5. Degica Games, the publishers of the well-known RPG Maker franchise, has released a new role-playing creation tool exclusively for iOS called RPG Creator. The app hits the iOS store for free with a premium version available for those who wish to delve deeply into game creation on mobile. Degica touts that the toolset doesn't require any programming skills to operate well and can be used to make engrossing games entirely on your mobile device. RPG Creator seems to feature a number of useful tools, which m a fleshed out map editor for players to create villages, castles, dungeons, and more. Degica claims their game also allows for players to easily create events (which can prove to be a tricky proposition in their RPG Maker series) and will make use of an "extensive database" that allows for the customization of games. While a main selling point for the app appears to be that it can be made without the aid of a computer, development hopefuls will be able to upload their own resources and assets to personalize the games they create with the toolset. Those who use the tool to develop their own games can upload and share their creations via an in-game portal, which can also be used to download and play other games. In theory, this means that those who own the app will be able to play a wide variety of games, depending on what other people create with the tools in RPG Creator. The app has actually been available for about two years, but until now it was only accessible in Japanese. If you are looking to see what kinds of things can be achieved with the tools Degica has published in the past with their RPG Maker series, I'd highly recommend checking out the free game Star Stealing Prince for PC. View full article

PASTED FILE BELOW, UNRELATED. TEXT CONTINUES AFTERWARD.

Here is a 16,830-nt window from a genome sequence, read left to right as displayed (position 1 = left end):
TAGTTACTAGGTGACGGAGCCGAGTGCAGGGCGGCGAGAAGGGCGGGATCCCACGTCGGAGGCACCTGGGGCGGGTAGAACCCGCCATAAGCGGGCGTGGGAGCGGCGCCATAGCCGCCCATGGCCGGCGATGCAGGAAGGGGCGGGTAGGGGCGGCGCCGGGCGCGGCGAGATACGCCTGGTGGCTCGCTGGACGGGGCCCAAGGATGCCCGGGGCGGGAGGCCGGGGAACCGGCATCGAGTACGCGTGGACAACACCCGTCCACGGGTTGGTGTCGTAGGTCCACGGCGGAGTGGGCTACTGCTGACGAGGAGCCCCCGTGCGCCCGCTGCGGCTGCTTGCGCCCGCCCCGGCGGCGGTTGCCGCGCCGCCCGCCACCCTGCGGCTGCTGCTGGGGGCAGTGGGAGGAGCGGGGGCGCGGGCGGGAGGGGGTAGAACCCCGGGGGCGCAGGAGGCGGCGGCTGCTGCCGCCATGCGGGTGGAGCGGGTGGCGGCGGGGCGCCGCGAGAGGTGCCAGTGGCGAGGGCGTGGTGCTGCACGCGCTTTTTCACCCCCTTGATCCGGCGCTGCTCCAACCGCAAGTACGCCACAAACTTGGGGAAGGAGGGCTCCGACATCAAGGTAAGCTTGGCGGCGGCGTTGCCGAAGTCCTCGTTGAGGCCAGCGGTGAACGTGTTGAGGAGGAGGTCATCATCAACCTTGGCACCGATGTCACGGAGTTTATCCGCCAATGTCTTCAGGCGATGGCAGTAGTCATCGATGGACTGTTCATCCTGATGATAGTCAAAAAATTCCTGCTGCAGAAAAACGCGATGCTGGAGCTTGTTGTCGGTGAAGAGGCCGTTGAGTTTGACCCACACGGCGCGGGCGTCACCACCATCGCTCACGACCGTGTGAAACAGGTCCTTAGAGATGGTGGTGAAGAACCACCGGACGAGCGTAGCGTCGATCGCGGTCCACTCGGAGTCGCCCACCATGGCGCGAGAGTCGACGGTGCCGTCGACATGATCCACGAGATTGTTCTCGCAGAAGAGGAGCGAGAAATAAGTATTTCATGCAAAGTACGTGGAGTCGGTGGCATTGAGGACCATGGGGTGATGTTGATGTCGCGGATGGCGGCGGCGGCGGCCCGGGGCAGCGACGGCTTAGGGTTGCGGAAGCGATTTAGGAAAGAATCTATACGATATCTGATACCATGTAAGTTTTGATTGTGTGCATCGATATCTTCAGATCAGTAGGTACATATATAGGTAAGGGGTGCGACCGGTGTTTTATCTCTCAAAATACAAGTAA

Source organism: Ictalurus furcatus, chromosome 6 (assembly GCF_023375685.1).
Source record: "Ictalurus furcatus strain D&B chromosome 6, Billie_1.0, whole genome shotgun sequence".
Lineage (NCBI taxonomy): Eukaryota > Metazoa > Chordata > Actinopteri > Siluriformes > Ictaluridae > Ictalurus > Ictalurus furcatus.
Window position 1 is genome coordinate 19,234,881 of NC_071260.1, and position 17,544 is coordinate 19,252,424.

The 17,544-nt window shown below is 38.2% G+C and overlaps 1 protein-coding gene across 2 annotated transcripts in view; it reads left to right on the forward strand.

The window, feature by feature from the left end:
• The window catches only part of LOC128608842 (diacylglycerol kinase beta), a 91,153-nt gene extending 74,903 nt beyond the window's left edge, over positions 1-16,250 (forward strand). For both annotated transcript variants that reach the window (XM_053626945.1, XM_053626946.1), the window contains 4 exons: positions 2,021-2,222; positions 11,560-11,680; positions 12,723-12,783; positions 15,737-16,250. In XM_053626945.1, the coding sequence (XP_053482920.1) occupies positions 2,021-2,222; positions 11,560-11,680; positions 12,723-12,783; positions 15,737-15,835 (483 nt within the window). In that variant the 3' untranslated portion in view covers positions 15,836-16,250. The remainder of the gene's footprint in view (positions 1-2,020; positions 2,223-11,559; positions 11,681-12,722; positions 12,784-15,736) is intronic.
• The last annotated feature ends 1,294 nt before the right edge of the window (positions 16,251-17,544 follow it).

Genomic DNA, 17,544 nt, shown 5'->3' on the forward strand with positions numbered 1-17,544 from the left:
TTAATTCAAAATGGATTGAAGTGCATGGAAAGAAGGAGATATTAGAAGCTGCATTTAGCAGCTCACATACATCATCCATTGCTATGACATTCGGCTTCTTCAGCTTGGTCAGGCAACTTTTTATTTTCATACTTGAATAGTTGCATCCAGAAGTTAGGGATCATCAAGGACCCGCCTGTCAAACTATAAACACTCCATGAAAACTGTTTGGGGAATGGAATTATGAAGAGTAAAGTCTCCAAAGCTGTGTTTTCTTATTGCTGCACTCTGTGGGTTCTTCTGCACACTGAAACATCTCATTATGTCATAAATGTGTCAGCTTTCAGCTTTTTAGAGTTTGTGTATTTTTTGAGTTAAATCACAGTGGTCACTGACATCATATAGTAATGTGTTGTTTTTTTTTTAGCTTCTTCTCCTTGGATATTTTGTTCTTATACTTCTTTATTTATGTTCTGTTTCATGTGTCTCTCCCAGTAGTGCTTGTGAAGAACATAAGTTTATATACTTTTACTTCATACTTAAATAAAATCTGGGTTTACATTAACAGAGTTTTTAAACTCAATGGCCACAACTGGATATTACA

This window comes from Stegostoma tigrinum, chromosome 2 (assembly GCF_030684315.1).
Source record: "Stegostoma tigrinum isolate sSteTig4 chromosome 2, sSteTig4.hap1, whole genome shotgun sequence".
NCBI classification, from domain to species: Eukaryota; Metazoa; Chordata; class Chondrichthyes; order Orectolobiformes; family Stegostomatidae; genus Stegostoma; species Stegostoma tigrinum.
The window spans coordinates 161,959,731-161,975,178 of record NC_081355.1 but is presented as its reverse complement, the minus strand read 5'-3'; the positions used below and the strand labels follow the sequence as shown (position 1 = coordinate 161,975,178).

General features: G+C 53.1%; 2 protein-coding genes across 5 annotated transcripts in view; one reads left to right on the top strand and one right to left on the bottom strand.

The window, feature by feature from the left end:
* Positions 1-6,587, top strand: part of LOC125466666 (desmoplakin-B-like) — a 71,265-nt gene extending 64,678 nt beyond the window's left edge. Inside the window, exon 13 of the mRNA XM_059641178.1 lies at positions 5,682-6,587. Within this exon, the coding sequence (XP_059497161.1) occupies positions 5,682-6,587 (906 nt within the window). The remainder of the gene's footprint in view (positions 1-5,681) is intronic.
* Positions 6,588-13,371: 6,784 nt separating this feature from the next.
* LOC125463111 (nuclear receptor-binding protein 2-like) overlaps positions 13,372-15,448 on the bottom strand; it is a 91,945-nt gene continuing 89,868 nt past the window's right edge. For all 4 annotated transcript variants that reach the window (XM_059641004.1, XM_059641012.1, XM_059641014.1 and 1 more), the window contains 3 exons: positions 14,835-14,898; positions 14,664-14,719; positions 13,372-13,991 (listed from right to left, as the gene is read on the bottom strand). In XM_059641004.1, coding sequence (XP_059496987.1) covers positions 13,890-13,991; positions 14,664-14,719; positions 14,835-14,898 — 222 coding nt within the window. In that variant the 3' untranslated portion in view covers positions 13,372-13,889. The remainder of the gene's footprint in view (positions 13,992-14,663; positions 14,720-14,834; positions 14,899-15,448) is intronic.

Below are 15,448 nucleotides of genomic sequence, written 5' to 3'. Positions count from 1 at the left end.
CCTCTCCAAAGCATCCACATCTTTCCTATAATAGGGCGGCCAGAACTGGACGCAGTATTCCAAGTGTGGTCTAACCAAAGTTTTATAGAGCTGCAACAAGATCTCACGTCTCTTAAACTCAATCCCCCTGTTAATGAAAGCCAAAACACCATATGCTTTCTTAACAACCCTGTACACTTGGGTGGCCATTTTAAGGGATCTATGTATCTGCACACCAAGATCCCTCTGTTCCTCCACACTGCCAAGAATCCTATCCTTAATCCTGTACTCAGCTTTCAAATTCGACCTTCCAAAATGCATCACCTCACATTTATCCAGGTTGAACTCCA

6. The Apple event today held an unexpected gaming surprise in the form of Shigeru Miyamoto, the creator of Super Mario Bros. and The Legend of Zelda, taking the stage. Miyamoto revealed that Mario games would be making their way to iOS in the near future, breaking Nintendo's mascot into the mobile gaming realm for the first time. The first title announced, Super Mario Run, was demonstrated live on stage. It features Mario traversing stages as players tap the screen to make him jump, collecting coins and avoiding obstacles within the stage's set time limit. The demo displayed at least six worlds for players to jump and jumble through. The iOS game also includes a multiplayer component. The mode, called Toad Rally, allows players to race one another through stages. Miyamoto stated that players can connect with one another from around the world. Miyamoto also stated that the app will sell for a fixed price and will not include microtransactions. No release date has been announced, but Miyamoto did reveal that players should expect Super Mario Run to release sometime this holiday season. This move by Nintendo follows closely on the heels of the smashing success of Miitomo, Nintendo's social app that became a mild sensation earlier this year, and Niantic's Pokémon Go, which generated an even larger sensation. Nintendo promised shortly after the resounding success of both apps that they would be looking more closely into mobile gaming for future investments. View full article